Thank You for Your Service
“Thank You for Your Service” will be shown on Wednesday, March 21, at 7 p.m. at the Arts Center, 220 W. Fourth St., Williamsport. Doors will open at 6 p.m. A reception – offering conversation, food, support and services for veterans – will follow the movie. Tom Donahue, the documentary’s director, is scheduled to attend.
The free event is presented by Pennsylvania College of Technology, Lycoming College and the Community Arts Center.
“We are thankful for the efforts of David Bjorkman (instructor of emergency management/social science at Penn College), who is an acquaintance of Tom Donahue and has been instrumental in bringing the documentary to our community,” said Mallory L. Weymer, coordinator of student health and wellness education/suicide prevention specialist. “Hopefully, many of the veterans who attend the showing will remain afterward to engage in conversation and learn about various services available to them.”
Described as an “important film” by The New York Times; “wrenching, gripping and persuasive” by The Village Voice; and a “film that every American should see” by The Star-Ledger, “Thank You for Your Service” uses the plight of four Iraq War veterans to explore the quality of mental health care for U.S. service members.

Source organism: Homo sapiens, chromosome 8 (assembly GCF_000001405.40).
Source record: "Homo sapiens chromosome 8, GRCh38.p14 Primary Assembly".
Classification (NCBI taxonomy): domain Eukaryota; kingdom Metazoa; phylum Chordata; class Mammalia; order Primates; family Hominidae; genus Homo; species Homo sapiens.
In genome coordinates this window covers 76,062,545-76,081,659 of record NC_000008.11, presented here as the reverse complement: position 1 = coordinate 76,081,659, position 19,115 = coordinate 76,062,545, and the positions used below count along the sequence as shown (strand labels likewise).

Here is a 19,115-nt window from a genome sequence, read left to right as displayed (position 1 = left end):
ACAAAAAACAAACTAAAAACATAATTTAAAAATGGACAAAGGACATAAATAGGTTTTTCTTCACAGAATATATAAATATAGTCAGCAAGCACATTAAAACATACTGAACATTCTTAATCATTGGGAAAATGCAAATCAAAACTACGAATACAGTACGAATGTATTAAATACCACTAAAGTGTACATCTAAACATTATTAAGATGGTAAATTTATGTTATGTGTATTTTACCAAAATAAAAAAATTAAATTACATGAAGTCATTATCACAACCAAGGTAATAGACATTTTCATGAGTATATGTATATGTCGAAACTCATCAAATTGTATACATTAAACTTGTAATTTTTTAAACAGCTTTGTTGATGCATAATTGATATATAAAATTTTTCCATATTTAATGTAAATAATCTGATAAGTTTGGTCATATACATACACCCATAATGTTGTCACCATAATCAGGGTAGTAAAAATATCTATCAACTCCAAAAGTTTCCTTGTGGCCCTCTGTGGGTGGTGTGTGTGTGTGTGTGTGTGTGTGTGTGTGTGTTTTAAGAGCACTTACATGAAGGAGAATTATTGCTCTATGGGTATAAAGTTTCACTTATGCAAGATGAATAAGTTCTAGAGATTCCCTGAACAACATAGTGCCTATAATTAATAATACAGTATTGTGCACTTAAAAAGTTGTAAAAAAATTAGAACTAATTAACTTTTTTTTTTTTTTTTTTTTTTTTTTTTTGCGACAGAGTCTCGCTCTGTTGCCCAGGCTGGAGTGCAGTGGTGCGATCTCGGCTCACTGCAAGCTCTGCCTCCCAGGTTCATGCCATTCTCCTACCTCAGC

In addition to the vets, the 2016 film features military and civilian experts discussing the mental health crisis. Roughly 20 veterans a day commit suicide in the United States, according to U.S. Department of Veterans Affairs data.
“If this film cannot spur politicians to act, nothing will,” wrote The Hollywood Reporter. In its review, The New York Times noted that the documentary is filled with “scenes that make you want to scream in frustration at the bureaucracy faced by combat veterans seeking mental health services.”
Winner of the Illuminate Film Festival’s Impact Award, “Thank You for Your Service” reveals nongovernmental programs that are offering an encouraging option for veterans.
“Veterans at Penn College know that we have a family here, a community here, that is going to take care of them,” said Chet Beaver, coordinator of veteran and military services. “Offering a free showing of a well-respected film dedicated to the challenges facing vets is another way of serving the men and women who have sacrificed so much for our country.”
“We are very pleased to further support the military community on local campuses and throughout the area by working with Penn College and the Community Arts Center to present this emotionally moving film,” said Dan Miller, vice president for student life at Lycoming College. “‘Thank You for Your Service’ delivers an important message, one that we hope stimulates a dialogue on the very important issue of health care for our veterans.”
Viewers should be aware that “Thank You for Your Service” contains images of war and suicidal content.